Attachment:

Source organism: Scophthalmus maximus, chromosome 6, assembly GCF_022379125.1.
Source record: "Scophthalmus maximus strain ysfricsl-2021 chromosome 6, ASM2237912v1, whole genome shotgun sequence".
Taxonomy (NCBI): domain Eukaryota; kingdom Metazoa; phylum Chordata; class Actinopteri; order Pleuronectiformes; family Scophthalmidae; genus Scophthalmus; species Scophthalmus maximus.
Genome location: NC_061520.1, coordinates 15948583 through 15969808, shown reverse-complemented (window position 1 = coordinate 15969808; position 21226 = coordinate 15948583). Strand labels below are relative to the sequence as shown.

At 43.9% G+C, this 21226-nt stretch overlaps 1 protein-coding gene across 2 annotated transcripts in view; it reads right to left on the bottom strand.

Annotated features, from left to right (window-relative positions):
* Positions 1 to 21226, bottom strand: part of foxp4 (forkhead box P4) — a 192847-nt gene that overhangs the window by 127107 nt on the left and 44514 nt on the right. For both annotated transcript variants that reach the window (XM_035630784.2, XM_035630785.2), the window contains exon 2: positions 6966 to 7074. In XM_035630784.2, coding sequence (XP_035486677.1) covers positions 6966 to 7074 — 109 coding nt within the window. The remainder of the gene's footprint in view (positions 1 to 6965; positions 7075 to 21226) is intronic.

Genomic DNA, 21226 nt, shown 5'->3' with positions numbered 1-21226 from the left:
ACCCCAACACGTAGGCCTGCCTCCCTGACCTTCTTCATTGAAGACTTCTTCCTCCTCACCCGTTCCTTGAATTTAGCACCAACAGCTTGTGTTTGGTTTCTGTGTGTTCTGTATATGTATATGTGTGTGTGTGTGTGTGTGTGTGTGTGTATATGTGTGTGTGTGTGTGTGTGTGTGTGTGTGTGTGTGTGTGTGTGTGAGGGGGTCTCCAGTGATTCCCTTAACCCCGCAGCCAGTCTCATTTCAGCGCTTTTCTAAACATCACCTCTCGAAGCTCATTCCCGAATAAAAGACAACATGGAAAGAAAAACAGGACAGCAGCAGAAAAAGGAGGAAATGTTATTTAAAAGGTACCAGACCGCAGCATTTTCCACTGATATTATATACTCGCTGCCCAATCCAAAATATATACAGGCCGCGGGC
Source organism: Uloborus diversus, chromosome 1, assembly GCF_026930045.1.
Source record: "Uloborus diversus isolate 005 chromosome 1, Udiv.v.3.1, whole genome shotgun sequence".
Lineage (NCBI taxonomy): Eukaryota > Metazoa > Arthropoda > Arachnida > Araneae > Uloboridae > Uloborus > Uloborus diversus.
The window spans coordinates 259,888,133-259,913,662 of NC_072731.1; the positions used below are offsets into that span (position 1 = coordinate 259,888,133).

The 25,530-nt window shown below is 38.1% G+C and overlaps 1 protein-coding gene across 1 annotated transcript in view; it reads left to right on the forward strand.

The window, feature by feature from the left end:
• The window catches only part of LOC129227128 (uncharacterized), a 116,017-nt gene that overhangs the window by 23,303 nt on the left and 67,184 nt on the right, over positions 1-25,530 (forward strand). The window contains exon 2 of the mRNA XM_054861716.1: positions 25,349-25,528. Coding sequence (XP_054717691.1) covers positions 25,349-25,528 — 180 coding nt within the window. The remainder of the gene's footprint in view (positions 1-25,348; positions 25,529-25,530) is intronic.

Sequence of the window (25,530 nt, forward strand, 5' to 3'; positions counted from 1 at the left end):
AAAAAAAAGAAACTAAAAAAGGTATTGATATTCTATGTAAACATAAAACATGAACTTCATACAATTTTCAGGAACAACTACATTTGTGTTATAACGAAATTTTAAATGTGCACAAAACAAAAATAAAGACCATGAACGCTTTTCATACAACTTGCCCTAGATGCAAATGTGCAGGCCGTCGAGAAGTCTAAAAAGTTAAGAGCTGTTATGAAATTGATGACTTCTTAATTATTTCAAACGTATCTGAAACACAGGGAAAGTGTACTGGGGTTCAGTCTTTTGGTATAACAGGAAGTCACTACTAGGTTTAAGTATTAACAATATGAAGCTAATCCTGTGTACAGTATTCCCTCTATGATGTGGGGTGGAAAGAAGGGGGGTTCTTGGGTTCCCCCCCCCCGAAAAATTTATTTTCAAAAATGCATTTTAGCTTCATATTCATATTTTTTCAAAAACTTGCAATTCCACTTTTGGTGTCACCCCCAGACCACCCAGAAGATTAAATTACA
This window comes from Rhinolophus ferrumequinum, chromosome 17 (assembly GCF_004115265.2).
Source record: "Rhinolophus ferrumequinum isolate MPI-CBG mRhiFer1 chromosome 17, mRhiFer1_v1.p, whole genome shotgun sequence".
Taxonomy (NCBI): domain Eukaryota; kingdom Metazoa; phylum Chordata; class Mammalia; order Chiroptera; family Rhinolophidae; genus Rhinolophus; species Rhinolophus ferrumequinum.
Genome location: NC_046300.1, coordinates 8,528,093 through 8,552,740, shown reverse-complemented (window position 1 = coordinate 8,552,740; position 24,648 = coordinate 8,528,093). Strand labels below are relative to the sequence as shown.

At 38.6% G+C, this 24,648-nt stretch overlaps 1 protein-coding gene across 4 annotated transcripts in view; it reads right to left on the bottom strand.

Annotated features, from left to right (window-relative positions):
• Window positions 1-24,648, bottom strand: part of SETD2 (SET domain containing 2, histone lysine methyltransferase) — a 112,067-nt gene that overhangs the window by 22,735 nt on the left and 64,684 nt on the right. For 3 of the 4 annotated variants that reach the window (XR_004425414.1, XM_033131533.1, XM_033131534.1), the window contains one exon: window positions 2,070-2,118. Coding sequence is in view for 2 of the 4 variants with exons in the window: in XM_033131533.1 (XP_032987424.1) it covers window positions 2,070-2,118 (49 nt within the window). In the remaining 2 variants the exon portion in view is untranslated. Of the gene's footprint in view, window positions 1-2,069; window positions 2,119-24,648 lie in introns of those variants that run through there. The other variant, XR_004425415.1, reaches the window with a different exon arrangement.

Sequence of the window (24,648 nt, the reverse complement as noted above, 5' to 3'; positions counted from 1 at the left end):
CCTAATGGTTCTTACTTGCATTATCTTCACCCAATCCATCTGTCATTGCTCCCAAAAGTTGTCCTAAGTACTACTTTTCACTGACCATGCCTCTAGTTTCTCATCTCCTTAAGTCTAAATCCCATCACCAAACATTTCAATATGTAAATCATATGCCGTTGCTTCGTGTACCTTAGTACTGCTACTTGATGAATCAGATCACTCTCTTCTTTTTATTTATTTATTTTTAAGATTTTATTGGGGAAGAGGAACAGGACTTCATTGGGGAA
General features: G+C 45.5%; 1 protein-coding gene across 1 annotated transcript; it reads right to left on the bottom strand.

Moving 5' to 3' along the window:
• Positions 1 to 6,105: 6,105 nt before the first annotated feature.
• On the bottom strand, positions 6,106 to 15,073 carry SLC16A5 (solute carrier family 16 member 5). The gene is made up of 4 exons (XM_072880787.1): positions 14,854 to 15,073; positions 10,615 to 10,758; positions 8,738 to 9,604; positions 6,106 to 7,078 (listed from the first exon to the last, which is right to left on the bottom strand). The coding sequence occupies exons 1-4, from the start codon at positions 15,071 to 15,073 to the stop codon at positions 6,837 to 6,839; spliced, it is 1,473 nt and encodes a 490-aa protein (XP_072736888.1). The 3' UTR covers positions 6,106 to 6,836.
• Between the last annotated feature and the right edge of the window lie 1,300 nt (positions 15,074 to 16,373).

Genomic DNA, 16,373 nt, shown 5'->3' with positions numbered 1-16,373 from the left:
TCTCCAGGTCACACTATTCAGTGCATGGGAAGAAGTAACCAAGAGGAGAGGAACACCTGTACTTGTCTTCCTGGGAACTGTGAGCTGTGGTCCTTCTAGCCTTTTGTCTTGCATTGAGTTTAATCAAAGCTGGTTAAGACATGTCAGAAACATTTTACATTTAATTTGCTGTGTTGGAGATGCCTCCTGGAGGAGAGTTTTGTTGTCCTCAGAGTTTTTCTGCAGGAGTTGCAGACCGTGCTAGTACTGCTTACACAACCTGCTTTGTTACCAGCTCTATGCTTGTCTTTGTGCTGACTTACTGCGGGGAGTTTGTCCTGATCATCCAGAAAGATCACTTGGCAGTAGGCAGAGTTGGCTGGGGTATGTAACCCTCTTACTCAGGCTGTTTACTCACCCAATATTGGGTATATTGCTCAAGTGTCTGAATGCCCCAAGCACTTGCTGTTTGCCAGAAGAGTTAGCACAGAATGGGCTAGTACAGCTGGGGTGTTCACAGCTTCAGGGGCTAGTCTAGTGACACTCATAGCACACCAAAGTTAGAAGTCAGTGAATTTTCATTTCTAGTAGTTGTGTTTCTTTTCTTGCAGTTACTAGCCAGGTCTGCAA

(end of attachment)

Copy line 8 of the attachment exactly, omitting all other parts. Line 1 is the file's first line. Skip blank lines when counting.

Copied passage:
Genomic DNA, 21226 nt, shown 5'->3' with positions numbered 1-21226 from the left: